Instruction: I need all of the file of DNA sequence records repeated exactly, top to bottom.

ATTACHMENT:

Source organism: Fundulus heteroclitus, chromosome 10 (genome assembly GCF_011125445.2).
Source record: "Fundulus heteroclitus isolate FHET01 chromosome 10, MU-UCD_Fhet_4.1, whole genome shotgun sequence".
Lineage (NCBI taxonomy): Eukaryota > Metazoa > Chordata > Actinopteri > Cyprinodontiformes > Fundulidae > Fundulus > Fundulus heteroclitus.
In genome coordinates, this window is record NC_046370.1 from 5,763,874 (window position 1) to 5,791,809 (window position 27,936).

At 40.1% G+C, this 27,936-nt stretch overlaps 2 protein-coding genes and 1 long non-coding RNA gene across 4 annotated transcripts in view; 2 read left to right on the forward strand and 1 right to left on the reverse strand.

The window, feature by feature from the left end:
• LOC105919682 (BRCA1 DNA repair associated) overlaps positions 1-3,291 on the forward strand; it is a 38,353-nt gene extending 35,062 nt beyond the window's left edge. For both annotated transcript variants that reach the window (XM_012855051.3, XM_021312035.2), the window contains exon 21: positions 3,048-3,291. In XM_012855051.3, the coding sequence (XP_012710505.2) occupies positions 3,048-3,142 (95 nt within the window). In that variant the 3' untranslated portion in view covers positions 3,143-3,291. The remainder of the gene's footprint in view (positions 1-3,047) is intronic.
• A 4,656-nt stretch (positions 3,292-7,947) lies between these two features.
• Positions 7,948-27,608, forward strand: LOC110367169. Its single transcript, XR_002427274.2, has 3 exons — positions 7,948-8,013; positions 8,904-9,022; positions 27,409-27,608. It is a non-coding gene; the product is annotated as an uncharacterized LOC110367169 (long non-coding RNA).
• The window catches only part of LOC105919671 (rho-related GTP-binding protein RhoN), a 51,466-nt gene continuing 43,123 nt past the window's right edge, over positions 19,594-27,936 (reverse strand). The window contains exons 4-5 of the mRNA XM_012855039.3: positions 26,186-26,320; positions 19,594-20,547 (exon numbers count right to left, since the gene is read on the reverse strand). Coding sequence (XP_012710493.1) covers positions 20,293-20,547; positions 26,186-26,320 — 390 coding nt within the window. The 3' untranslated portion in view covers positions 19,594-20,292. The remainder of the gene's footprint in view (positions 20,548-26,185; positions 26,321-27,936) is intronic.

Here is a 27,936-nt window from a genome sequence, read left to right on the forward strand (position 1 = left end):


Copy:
Source organism: Fundulus heteroclitus, chromosome 10 (genome assembly GCF_011125445.2).
Source record: "Fundulus heteroclitus isolate FHET01 chromosome 10, MU-UCD_Fhet_4.1, whole genome shotgun sequence".
Lineage (NCBI taxonomy): Eukaryota > Metazoa > Chordata > Actinopteri > Cyprinodontiformes > Fundulidae > Fundulus > Fundulus heteroclitus.
In genome coordinates, this window is record NC_046370.1 from 5,763,874 (window position 1) to 5,791,809 (window position 27,936).

At 40.1% G+C, this 27,936-nt stretch overlaps 2 protein-coding genes and 1 long non-coding RNA gene across 4 annotated transcripts in view; 2 read left to right on the forward strand and 1 right to left on the reverse strand.

The window, feature by feature from the left end:
• LOC105919682 (BRCA1 DNA repair associated) overlaps positions 1-3,291 on the forward strand; it is a 38,353-nt gene extending 35,062 nt beyond the window's left edge. For both annotated transcript variants that reach the window (XM_012855051.3, XM_021312035.2), the window contains exon 21: positions 3,048-3,291. In XM_012855051.3, the coding sequence (XP_012710505.2) occupies positions 3,048-3,142 (95 nt within the window). In that variant the 3' untranslated portion in view covers positions 3,143-3,291. The remainder of the gene's footprint in view (positions 1-3,047) is intronic.
• A 4,656-nt stretch (positions 3,292-7,947) lies between these two features.
• Positions 7,948-27,608, forward strand: LOC110367169. Its single transcript, XR_002427274.2, has 3 exons — positions 7,948-8,013; positions 8,904-9,022; positions 27,409-27,608. It is a non-coding gene; the product is annotated as an uncharacterized LOC110367169 (long non-coding RNA).
• The window catches only part of LOC105919671 (rho-related GTP-binding protein RhoN), a 51,466-nt gene continuing 43,123 nt past the window's right edge, over positions 19,594-27,936 (reverse strand). The window contains exons 4-5 of the mRNA XM_012855039.3: positions 26,186-26,320; positions 19,594-20,547 (exon numbers count right to left, since the gene is read on the reverse strand). Coding sequence (XP_012710493.1) covers positions 20,293-20,547; positions 26,186-26,320 — 390 coding nt within the window. The 3' untranslated portion in view covers positions 19,594-20,292. The remainder of the gene's footprint in view (positions 20,548-26,185; positions 26,321-27,936) is intronic.

Here is a 27,936-nt window from a genome sequence, read left to right on the forward strand (position 1 = left end):